Another cloud computing myth busted: PaaS isn't just for the little guy

Grazed from TheServerSide.  Author:  Sacha Labourey.

There's no doubt that individuals, startups, and smaller businesses have been the first movers in Platform as a Service (PaaS), and that's natural. It's natural because PaaS, particularly fully managed services offerings, gives organizations a chance to focus on creating and delivering applications while leaving behind the burden associated with infrastructure and operations. Mixed in with these early adopters have been some larger companies executing on a top-down directive to 'take advantage of the cloud.'

Lately though, the industry has seen a major shift toward more enterprise-level adoption as an overall trend. Why? One of the biggest reasons for strong growth on the enterprise side is that traditionally late adopter enterprises are being disrupted by the smaller early adopters. In some ways, this is the wave of Software as a Service (SaaS) and mobile offerings coming to market and impacting traditional players in many spaces. In other ways, it's the IT department finally responding to the developers standing outside of their offices carrying pitchforks and torches. Overall, two quite different use cases are leading this move towards PaaS....

Continuous Integration (CI) in the Cloud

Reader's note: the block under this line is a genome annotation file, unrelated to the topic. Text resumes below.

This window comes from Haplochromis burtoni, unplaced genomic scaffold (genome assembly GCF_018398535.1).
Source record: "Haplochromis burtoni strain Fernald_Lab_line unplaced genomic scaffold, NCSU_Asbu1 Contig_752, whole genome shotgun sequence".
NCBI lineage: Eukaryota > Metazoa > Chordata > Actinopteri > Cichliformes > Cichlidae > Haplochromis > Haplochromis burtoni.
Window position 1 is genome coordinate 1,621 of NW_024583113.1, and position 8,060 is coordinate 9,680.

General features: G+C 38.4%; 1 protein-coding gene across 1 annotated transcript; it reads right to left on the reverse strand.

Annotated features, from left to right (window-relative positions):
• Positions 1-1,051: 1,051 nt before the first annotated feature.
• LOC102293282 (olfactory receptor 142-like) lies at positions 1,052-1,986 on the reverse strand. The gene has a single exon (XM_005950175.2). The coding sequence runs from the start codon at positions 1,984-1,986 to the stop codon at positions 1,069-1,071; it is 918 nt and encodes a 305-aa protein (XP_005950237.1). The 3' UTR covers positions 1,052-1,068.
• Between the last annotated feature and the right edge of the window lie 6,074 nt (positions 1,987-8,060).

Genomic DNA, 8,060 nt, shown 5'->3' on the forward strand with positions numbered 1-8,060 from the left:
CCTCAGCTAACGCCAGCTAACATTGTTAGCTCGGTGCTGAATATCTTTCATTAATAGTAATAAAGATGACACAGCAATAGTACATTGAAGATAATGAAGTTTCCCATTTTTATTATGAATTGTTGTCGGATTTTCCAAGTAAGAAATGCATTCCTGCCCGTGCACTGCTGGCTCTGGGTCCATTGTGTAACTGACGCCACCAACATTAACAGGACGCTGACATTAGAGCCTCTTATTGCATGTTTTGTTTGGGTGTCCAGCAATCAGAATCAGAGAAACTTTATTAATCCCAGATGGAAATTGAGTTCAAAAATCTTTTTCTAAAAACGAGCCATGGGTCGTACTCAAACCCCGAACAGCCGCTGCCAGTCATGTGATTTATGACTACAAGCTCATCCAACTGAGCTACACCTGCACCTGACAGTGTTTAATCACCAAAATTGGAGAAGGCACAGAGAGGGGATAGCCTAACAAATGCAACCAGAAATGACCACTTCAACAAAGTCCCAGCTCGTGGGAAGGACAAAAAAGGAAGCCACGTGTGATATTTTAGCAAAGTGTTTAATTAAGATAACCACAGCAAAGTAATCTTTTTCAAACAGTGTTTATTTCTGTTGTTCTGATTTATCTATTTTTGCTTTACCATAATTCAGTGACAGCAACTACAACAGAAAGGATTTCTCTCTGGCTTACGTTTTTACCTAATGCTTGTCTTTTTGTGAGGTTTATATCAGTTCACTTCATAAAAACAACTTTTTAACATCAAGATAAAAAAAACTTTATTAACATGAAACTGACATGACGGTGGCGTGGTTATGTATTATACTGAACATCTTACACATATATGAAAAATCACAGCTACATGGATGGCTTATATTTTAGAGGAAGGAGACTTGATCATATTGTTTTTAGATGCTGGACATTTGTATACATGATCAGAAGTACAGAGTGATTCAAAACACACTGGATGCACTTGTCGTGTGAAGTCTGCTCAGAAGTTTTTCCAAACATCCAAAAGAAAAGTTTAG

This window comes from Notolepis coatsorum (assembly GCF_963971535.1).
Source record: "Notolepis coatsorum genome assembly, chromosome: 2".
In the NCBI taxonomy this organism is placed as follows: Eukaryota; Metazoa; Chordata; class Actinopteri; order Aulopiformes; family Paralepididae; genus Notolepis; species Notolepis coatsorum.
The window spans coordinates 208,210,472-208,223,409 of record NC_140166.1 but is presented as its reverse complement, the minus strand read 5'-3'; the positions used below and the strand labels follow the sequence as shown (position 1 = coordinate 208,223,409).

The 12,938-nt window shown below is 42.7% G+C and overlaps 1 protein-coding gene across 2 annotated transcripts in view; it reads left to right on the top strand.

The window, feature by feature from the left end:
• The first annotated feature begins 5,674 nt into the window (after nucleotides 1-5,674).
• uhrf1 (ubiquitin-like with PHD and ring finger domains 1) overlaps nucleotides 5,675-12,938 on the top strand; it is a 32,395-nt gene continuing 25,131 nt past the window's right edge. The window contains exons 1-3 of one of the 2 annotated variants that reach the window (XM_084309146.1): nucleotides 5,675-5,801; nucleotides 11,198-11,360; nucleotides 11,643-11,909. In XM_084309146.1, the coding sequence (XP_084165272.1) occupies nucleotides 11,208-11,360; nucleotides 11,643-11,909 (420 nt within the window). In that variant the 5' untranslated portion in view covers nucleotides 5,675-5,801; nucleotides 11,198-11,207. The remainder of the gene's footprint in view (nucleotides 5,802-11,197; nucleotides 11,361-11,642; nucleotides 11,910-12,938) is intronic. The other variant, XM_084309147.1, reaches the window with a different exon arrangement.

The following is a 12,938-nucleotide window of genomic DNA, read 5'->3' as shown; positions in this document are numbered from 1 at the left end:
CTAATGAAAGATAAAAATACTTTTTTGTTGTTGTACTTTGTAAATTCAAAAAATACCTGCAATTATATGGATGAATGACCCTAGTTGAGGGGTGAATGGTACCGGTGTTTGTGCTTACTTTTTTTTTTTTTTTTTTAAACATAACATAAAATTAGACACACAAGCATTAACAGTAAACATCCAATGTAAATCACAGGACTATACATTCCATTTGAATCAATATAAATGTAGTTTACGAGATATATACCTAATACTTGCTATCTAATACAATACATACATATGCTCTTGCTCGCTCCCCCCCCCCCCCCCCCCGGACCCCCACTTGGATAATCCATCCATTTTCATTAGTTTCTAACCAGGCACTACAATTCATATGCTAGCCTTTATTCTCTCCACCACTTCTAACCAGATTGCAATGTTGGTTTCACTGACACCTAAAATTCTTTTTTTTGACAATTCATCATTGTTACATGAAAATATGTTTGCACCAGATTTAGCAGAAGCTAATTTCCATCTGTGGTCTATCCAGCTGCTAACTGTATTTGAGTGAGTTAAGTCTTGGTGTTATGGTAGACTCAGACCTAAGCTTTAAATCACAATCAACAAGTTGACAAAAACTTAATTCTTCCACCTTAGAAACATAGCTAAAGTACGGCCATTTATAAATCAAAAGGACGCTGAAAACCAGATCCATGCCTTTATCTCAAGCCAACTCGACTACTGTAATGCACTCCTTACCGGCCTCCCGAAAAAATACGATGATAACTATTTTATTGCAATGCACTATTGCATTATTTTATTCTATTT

The first prominent use case is the one of build and test. Development teams are constantly fighting to get access to proper resources to build and test their software. Yet, IT departments tend to focus their limited bandwidth and resources on production-oriented activities: testing and quality assurance are not their immediate priority. To that end, some PaaS platforms provide ready-to-use Continuous Integration (CI) services that make it possible to build and test software in a continuous fashion (i.e. any time something changes in your code, a new series of tests get initiated in a clean room environment), in the cloud. Those services require no software, no setup, no maintenance nor infrastructure from the IT department, and don't put the burden on the development team to maintain their own custom-built CI cluster in the cloud. This need for increased testing tools and resources is only made bigger with the advent of mobile applications that don't just require very intense testing, but new testing tools, environments and processes that most IT organizations are, for the most part, not yet prepared to deliver...

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